Alzheimer’s: 30-year wait is over for early-warning blood test that’s highly accurate
The test detects the build-up of the amyloid-beta protein that’s linked to the disease. It can appear decades before dementia symptoms become apparent
Scientists have developed a new blood test that can predict if a person is at risk of developing Alzheimer’s disease. The test, which has a 90 per cent accuracy rate, identifies people who have high levels of a protein in their brain that is associated with the disease.
The test could be used for frontline screening, to help speed up the selection of participants for clinical and prevention trials in two to three years, says Professor Katsuhiko Yanagisawa, director general of the Research Institute at the National Centre for Geriatrics and Gerontology in Japan, and lead author of the study published in the journal Nature today.
The test measures a specific sign, or biomarker, in blood plasma which can indicate abnormal levels of amyloid-beta in the brain. It can appear decades before dementia symptoms become apparent. Amyloid-beta is a small protein fragment that clumps together in the brain to form plaque, and has long been linked to Alzheimer’s. The disease is the most common form of dementia, for which there is no preventive drugs or cure.
Nobel laureate Dr Koichi Tanaka is also part of the team, and developed the initial technique involved in the test.
While highly sensitive, the test is cheaper and less invasive than the current options of a PET scan or painful lumbar puncture which involves drawing cerebrospinal fluid from the spinal canal with a needle.
“The number one use would be for screening participants to come into clinical trials, particularly in the preclinical phases. That is when people are cognitively normal, before the onset of any cognitive impairment, or even in the presence of mild cognitive impairment,” says Professor Colin Masters of the Florey Institute in Australia.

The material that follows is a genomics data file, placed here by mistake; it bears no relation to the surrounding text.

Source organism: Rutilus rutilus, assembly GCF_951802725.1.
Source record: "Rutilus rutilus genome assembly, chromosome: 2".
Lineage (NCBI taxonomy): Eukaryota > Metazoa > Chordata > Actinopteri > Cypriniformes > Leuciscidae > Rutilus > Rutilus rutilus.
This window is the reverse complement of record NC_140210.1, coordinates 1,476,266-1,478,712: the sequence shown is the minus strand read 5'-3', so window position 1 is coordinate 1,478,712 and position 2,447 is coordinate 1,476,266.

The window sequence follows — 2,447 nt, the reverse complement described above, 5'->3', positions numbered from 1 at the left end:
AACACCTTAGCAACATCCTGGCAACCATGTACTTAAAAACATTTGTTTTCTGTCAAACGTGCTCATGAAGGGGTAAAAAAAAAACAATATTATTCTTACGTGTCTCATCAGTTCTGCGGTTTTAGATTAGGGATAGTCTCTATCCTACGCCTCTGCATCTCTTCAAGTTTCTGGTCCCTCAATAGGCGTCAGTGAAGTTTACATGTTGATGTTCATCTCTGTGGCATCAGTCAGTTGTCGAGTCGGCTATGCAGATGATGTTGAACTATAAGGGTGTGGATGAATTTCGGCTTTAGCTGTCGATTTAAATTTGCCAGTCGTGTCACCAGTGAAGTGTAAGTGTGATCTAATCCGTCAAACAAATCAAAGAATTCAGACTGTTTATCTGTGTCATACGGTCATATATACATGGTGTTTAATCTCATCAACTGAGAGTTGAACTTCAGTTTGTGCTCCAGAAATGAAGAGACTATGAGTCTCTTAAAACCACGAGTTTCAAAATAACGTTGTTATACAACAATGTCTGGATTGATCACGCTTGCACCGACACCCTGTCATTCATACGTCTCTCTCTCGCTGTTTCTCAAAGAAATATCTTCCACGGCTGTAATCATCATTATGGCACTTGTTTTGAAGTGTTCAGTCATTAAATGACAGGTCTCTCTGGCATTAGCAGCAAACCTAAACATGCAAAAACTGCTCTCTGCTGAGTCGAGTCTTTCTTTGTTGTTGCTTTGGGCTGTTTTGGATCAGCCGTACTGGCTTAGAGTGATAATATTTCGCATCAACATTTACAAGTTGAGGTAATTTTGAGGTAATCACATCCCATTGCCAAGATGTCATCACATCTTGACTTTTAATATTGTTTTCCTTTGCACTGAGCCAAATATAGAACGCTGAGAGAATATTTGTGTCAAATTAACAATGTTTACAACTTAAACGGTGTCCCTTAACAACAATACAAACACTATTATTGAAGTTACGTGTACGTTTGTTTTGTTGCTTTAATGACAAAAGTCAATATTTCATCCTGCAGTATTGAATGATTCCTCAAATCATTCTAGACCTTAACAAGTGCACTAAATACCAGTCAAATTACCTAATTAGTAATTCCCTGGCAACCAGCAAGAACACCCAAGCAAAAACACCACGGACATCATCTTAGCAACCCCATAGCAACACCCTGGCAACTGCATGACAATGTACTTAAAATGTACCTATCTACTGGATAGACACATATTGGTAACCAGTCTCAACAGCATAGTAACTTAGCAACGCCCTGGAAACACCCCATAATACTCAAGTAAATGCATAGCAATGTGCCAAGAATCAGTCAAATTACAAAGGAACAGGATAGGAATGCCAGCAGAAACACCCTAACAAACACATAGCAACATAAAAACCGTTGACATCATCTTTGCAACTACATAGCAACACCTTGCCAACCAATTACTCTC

“The test itself has accuracy of 90 per cent at predicting people who are at risk of developing Alzheimer’s because they have of a build-up of this protein in the brain. This blood test will help determine whether this person is on an Alzheimer disease pathway, or, if they have some other cause for their cognitive impairment.”
The technique was tested in Japan on two independent groups (samples from 121 Japanese and 252 Australians) which included individuals with no cognitive impairment, those with mild cognitive impairment, and those with Alzheimer’s.
The team has been working on a blood test for several decades. It still needs to be scaled up before it can be more widely used.
“This is a 30-year odyssey, and it’s only with these results coming out in Nature that we can finally say that we have a high-performing blood test,” says Masters.
“The test could also potentially be used for [wider] population screenings; it may be useful in distinguishing different types of dementia once the dementia is fully expressed, or it may have prognostic implications, which means that the test may contain information about how fast this person is going to deteriorate.
“Finally, we could use the test in monitoring the efficacy of any intervention, particularly in those interventions that are directed at clearing this abnormal protein from the brain.”
He added that only in the next phase will they know whether the test will be useful for all these conditions.
The team is currently looking for healthy volunteers to participate in a trial. For more information visit Early Trial.